The Mac Studio fills a hole not just in Apple’s portfolio, but in the hearts of enthusiasts who have longed for a mid-range Mac desktop. Its arrival is an unlikely one. For years, it felt as if Apple was resigned to relegate the Mac as an afterthought and focus on its lucrative mobile platforms. The problem was that Macs weren’t Apple enough, fueled instead by the energy of another company. That, of course, changed with Apple Silicon, which has reinvigorated Apple’s goals to lead in this space. At the same time, the Cupertino giant changed its approach to laptops and desktops by listening to what customers want, not what it thinks they should adjust to.
At the intersection of all this is the Mac Studio, a pint-sized desktop backed by Apple’s most powerful chip yet and enough ports to make this PC user nod his head like a proud father. Falling somewhere between the Mac mini and Mac Pro, the Studio is meant for creative pros who need to push demanding apps but don’t have $6,000 to spend on the modular Mac Pro. We can debate about why it took so damn long to arrive, but after using it for about a week, I can confidently say the Mac Studio was worth the wait.
At least, for those who have the cash. While the Mac Studio isn’t too much larger than the Mac mini, its price can get dangerously close to the Mac Pro once you configure beyond the base model. Without any upgrades, the Mac Studio costs $2,000 and comes with a 10-core M1 Max chip, 32GB of RAM, and a 512GB SSD. Upgrading to 1TB of storage costs $200 and going to 2TB adds another $400 on top of that. The 8TB upgrade is $2,400 more than the base 512GB option. Memory upgrades are also expensive, with the jump from 32GB to 64GB costing $400.
Here is where things get interesting. To get 128GB of RAM, you need to upgrade from the M1 Max to the M1 Ultra processor, a switch that tacks on $1,200 for the 48-core GPU component and yet another $1,000 for the full-blown M1 Ultra with a 64-core GPU. All told, a maxed-out Mac Studio with an M1 Ultra chip (with 64-core GPU), 128GB of RAM, and an 8TB SSD costs $7,999 before tax. That’s a ton of money, but nowhere near the $54,000 TOTL Mac Pro!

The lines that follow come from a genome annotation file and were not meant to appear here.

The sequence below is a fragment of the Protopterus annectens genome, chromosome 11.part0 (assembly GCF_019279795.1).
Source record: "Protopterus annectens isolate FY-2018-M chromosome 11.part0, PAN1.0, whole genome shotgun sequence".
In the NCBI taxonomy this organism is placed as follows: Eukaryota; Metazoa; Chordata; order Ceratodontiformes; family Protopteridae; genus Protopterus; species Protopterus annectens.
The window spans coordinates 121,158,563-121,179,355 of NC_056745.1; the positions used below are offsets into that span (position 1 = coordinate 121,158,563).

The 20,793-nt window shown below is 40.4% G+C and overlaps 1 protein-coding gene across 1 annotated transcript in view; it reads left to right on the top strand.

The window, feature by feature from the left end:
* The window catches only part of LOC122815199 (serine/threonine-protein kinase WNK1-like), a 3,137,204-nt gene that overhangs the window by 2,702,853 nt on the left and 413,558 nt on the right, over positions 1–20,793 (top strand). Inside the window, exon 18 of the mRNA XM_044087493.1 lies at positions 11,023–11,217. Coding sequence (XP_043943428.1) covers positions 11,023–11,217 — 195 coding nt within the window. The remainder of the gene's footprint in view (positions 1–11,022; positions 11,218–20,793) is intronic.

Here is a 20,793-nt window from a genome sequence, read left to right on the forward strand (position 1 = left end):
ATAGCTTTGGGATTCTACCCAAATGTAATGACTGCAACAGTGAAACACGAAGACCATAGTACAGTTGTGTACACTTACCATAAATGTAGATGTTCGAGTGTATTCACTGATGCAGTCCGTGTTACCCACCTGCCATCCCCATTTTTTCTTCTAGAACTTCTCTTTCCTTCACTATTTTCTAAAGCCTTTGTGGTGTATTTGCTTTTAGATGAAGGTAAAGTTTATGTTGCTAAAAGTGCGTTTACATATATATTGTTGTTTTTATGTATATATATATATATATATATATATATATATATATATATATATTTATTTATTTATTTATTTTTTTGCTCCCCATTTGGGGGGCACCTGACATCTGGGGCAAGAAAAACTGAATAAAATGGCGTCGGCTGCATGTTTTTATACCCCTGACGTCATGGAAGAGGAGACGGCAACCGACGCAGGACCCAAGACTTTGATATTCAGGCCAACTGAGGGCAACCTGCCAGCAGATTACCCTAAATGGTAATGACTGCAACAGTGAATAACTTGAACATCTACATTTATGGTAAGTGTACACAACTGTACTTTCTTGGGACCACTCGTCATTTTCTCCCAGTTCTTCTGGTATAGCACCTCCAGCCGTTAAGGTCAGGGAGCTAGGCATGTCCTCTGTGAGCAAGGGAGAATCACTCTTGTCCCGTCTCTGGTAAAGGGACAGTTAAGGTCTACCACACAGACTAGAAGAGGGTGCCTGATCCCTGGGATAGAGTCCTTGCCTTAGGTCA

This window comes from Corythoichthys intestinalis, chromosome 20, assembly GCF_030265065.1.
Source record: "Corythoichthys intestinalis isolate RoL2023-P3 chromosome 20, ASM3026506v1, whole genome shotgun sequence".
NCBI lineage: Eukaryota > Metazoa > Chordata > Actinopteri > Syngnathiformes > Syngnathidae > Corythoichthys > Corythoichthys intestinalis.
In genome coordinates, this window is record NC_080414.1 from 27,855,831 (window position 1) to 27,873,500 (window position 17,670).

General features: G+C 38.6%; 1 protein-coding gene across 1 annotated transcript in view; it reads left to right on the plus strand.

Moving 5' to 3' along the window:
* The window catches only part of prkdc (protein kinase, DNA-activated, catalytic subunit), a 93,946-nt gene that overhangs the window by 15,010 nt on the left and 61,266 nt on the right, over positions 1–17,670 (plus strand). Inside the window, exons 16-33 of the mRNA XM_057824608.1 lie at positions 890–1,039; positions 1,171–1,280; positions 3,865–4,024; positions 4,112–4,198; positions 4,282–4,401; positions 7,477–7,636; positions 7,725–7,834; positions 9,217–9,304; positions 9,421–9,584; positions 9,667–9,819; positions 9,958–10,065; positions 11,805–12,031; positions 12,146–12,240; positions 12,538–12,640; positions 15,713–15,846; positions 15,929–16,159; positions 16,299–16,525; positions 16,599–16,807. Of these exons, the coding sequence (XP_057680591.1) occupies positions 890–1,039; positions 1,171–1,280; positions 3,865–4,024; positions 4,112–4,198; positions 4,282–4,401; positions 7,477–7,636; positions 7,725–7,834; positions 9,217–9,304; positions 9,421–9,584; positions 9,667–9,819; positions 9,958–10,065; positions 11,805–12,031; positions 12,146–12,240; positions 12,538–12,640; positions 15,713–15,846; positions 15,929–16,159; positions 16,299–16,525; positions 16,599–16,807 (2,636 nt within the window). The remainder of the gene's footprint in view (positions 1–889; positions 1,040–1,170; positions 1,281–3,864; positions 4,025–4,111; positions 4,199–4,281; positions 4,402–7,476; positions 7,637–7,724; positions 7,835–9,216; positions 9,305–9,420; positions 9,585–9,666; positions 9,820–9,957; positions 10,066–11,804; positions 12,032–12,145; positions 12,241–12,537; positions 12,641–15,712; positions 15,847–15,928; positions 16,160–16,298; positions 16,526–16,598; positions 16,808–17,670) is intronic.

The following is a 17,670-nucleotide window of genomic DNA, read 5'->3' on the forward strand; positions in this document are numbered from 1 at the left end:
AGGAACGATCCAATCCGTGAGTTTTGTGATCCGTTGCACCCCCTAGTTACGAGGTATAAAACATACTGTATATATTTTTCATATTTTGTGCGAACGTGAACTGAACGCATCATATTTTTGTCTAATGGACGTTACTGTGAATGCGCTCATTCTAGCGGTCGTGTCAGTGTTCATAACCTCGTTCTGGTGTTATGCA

The Mac Studio looks like a few Mac minis stacked on top of each other. It is a squircle-shaped cube of aluminum with rounded corners and a reflective half-eaten fruit logo centered on the flat top surface. On the back is a small circular power button; when turned on, a little LED indicator on the front glows white. Going from an RGB-stuffed gaming PC to this plain monolith was jarring. There just isn’t much to look at here. That’s not a bad thing–as much as I love pulsing colors and large glass panels, there is a certain understated elegance that lets the Studio blend into any setting. I do have bad news for those clinging onto any hope of this being upgradable: the Mac Studio’s components can’t be swapped out.
The compact cube sits on a circular base (which gives me Apple Park vibes) that is only visible at eye level or when the computer is flipped upside down. Doing so reveals “Mac Studio” stamped into the metal–it’s a nice touch, even if you won’t ever see it. Also underneath is a circular rubber strip intended to keep the Mac Studio planted.
Unfortunately, it wasn’t effective on my wooden desk; I had to hold the desktop down with one hand while inserting or removing accessories from the ports to prevent it from squirming around. And the tolerances on those ports are quite tight, requiring more force to plug in/out a cord than usual. One silver lining is that the Mac Studio can be easily rotated when you need to access the extensive array of ports on the back.